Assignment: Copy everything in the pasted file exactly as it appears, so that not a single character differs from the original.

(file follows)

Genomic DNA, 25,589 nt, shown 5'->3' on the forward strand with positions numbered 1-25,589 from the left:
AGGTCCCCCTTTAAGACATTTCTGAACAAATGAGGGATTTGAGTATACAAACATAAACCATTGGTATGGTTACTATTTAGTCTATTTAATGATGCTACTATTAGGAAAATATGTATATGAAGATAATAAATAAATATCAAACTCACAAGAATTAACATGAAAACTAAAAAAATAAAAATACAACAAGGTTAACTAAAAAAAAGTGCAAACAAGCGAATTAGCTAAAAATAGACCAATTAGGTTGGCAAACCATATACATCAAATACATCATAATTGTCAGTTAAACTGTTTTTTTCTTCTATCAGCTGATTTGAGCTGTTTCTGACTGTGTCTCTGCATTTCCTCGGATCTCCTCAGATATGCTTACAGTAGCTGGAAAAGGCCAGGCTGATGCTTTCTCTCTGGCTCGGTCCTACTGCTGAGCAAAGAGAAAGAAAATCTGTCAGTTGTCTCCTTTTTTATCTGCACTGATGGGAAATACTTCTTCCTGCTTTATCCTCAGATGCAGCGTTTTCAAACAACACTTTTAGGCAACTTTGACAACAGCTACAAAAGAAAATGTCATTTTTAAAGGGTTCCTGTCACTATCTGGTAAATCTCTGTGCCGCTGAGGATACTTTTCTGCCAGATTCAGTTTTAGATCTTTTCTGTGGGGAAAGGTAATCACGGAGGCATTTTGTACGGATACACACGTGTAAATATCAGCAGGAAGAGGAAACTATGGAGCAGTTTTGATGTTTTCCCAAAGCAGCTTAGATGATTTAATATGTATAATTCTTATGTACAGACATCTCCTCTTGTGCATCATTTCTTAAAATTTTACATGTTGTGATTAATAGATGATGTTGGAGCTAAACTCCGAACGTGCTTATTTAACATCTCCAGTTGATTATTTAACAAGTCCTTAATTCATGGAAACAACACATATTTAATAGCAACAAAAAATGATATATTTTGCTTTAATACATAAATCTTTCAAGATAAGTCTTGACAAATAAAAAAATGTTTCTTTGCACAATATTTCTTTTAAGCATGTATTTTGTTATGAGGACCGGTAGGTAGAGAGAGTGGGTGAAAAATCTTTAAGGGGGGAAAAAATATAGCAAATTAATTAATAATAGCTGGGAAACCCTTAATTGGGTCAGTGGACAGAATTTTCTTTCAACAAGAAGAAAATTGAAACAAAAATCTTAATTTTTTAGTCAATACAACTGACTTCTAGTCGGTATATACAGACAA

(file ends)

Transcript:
Genomic DNA, 25,589 nt, shown 5'->3' on the forward strand with positions numbered 1-25,589 from the left:
AGGTCCCCCTTTAAGACATTTCTGAACAAATGAGGGATTTGAGTATACAAACATAAACCATTGGTATGGTTACTATTTAGTCTATTTAATGATGCTACTATTAGGAAAATATGTATATGAAGATAATAAATAAATATCAAACTCACAAGAATTAACATGAAAACTAAAAAAATAAAAATACAACAAGGTTAACTAAAAAAAAGTGCAAACAAGCGAATTAGCTAAAAATAGACCAATTAGGTTGGCAAACCATATACATCAAATACATCATAATTGTCAGTTAAACTGTTTTTTTCTTCTATCAGCTGATTTGAGCTGTTTCTGACTGTGTCTCTGCATTTCCTCGGATCTCCTCAGATATGCTTACAGTAGCTGGAAAAGGCCAGGCTGATGCTTTCTCTCTGGCTCGGTCCTACTGCTGAGCAAAGAGAAAGAAAATCTGTCAGTTGTCTCCTTTTTTATCTGCACTGATGGGAAATACTTCTTCCTGCTTTATCCTCAGATGCAGCGTTTTCAAACAACACTTTTAGGCAACTTTGACAACAGCTACAAAAGAAAATGTCATTTTTAAAGGGTTCCTGTCACTATCTGGTAAATCTCTGTGCCGCTGAGGATACTTTTCTGCCAGATTCAGTTTTAGATCTTTTCTGTGGGGAAAGGTAATCACGGAGGCATTTTGTACGGATACACACGTGTAAATATCAGCAGGAAGAGGAAACTATGGAGCAGTTTTGATGTTTTCCCAAAGCAGCTTAGATGATTTAATATGTATAATTCTTATGTACAGACATCTCCTCTTGTGCATCATTTCTTAAAATTTTACATGTTGTGATTAATAGATGATGTTGGAGCTAAACTCCGAACGTGCTTATTTAACATCTCCAGTTGATTATTTAACAAGTCCTTAATTCATGGAAACAACACATATTTAATAGCAACAAAAAATGATATATTTTGCTTTAATACATAAATCTTTCAAGATAAGTCTTGACAAATAAAAAAATGTTTCTTTGCACAATATTTCTTTTAAGCATGTATTTTGTTATGAGGACCGGTAGGTAGAGAGAGTGGGTGAAAAATCTTTAAGGGGGGAAAAAATATAGCAAATTAATTAATAATAGCTGGGAAACCCTTAATTGGGTCAGTGGACAGAATTTTCTTTCAACAAGAAGAAAATTGAAACAAAAATCTTAATTTTTTAGTCAATACAACTGACTTCTAGTCGGTATATACAGACAA